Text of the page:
Belfast Telegraph

'Fearless' journalist Raftery dies

Archbishop Diarmuid Martin has led tributes to a groundbreaking journalist who lifted the lid on clerical and institutional abuse in Ireland.

Mary Raftery's fearless investigations to uncover generations of abuse led to the setting up of several State inquiries which shocked the nation.

She died on Tuesday morning at the age of 54 following an illness, and is survived by her husband, David Waddell, and their son, Ben.

Archbishop Martin said work by the late broadcaster and journalist contributed to the Church being a better place for children.

"Bringing the truth out is always a positive thing even though it may be a painful truth," he told RTE. "I believe that through her exposition of sins of the past and of the moment that the church is a better place for children and a place which has learned many lessons."

The award-winning broadcaster was best known for 1999 RTE documentary series, States Of Fear, which unveiled the extent of physical and sexual abuse suffered by children in the Irish childcare system during the 20th century - particularly in industrial and special schools run by religious orders on behalf of the Irish state. It was followed by a co-authored book on the issue.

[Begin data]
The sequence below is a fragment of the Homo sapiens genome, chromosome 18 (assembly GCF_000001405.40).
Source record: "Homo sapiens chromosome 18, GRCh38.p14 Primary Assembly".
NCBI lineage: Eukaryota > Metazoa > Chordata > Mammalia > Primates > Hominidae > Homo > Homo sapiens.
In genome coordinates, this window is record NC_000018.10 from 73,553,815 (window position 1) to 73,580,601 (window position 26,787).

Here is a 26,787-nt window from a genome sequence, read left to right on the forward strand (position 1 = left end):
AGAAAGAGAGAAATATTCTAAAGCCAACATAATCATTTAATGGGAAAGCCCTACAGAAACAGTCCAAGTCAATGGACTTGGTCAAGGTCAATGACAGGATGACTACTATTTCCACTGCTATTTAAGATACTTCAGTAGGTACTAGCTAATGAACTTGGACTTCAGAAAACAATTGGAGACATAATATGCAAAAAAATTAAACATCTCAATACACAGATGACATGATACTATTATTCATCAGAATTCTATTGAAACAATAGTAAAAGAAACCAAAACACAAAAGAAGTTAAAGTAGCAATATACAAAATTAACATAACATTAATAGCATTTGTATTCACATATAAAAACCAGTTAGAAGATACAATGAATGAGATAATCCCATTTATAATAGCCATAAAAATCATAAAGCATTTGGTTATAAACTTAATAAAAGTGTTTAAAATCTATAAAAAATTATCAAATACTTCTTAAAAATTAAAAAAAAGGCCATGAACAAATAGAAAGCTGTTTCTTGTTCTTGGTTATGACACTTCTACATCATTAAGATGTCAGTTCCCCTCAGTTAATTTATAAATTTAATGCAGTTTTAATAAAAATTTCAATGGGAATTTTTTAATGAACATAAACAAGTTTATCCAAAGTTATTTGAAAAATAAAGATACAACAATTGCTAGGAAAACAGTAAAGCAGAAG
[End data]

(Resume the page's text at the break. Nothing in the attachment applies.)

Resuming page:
The Irish Government responded with the setting up of the Commission to Inquire into Child Abuse.

Published nine years later, the Ryan Report revealed the church hierarchy and Irish Government covered up almost four decades of sexual abuse and beatings by priests and nuns on thousands of children in state care, with serial abusers moved from school to school.

Ms Raftery also produced and directed Prime Time Investigates: Cardinal Secrets in 2001, which led to the Murphy Report into child sexual abuse in Dublin and, later, in Cloyne.It found the Catholic hierarchy in Ireland was granted immunity to cover up child sex abuse among paedophile priests in Dublin.

RTE director-general Noel Curran said Raftery's journalism was defined by determination and fearlessness. He said: "Her record in broadcasting is extraordinary, and not just in current affairs, with which she is most associated."

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